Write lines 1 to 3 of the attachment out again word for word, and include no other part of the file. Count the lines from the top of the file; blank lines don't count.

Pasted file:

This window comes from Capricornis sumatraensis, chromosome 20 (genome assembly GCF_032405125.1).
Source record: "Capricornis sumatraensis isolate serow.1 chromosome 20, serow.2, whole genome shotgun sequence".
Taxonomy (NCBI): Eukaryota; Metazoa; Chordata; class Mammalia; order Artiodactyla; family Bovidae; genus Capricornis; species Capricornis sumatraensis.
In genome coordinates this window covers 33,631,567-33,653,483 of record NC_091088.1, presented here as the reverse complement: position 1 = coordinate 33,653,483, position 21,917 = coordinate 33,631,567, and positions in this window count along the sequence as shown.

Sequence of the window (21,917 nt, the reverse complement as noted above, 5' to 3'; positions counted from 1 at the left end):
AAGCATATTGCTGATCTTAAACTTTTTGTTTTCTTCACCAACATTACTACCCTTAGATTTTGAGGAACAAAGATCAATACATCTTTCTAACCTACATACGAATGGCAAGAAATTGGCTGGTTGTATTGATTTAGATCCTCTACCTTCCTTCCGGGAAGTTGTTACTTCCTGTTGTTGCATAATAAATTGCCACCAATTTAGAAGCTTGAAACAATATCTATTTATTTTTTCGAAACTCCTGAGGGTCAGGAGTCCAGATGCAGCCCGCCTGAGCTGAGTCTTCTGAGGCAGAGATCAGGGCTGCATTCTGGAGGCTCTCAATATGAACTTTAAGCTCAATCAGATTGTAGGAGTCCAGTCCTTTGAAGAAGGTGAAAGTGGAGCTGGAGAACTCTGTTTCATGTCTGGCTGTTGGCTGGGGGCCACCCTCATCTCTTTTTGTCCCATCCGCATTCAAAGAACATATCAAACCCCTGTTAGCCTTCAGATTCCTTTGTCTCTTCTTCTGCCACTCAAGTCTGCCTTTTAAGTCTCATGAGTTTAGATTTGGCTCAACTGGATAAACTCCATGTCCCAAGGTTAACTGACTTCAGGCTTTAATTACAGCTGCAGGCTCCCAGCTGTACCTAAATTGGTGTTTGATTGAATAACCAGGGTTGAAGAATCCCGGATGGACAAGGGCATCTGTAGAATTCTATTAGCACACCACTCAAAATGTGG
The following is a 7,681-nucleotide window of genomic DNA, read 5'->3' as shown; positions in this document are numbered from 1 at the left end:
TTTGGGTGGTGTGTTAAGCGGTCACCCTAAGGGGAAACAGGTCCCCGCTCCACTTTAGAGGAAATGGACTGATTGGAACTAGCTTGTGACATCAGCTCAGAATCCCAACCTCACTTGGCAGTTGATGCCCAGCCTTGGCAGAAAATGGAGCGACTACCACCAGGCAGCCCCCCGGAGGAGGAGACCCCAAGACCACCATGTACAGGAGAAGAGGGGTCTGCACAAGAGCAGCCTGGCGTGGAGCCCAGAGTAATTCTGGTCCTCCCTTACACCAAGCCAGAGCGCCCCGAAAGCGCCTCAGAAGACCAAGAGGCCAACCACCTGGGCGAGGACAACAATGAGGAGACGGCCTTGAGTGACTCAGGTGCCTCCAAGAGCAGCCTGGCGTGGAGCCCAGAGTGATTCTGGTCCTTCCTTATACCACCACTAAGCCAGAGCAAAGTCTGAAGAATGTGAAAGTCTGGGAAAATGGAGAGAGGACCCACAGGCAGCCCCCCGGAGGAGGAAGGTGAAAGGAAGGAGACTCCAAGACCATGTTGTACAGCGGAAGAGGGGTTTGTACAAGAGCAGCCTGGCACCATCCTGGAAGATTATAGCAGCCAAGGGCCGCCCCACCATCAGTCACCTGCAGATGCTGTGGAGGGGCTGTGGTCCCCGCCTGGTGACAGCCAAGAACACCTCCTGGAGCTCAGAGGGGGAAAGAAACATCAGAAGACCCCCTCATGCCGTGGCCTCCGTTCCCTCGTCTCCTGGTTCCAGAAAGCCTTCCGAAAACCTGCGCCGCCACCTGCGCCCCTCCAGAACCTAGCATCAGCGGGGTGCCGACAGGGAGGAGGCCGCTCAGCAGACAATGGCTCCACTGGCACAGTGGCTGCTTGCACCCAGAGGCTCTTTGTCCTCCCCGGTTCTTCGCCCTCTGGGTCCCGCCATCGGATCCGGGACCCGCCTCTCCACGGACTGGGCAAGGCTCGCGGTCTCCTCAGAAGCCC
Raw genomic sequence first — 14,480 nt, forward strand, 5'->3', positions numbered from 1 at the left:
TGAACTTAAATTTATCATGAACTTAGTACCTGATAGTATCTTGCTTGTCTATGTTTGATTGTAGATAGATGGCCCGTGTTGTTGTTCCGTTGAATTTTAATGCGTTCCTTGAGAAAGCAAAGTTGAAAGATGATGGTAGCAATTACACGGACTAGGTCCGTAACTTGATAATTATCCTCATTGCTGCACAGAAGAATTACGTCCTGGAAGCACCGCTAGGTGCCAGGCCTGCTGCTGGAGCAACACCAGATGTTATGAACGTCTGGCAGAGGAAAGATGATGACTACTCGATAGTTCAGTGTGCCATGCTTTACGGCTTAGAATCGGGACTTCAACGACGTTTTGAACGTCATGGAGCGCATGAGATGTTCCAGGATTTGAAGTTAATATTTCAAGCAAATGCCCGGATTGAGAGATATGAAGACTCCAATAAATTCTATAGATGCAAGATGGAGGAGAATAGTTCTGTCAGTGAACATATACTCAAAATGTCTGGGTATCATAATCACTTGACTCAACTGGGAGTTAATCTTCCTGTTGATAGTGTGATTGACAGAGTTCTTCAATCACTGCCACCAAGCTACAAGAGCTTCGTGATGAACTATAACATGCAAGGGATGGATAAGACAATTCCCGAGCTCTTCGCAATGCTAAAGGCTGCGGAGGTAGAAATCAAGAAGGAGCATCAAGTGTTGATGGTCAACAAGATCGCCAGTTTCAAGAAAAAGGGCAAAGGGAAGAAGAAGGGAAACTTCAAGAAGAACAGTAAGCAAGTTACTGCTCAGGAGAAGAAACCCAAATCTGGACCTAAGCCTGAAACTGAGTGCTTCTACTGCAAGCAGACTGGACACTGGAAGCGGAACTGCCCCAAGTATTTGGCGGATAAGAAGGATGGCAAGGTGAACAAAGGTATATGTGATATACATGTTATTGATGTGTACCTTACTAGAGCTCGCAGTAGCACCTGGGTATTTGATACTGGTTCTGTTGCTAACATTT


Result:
This window comes from Capricornis sumatraensis, chromosome 20 (genome assembly GCF_032405125.1).
Source record: "Capricornis sumatraensis isolate serow.1 chromosome 20, serow.2, whole genome shotgun sequence".
Taxonomy (NCBI): Eukaryota; Metazoa; Chordata; class Mammalia; order Artiodactyla; family Bovidae; genus Capricornis; species Capricornis sumatraensis.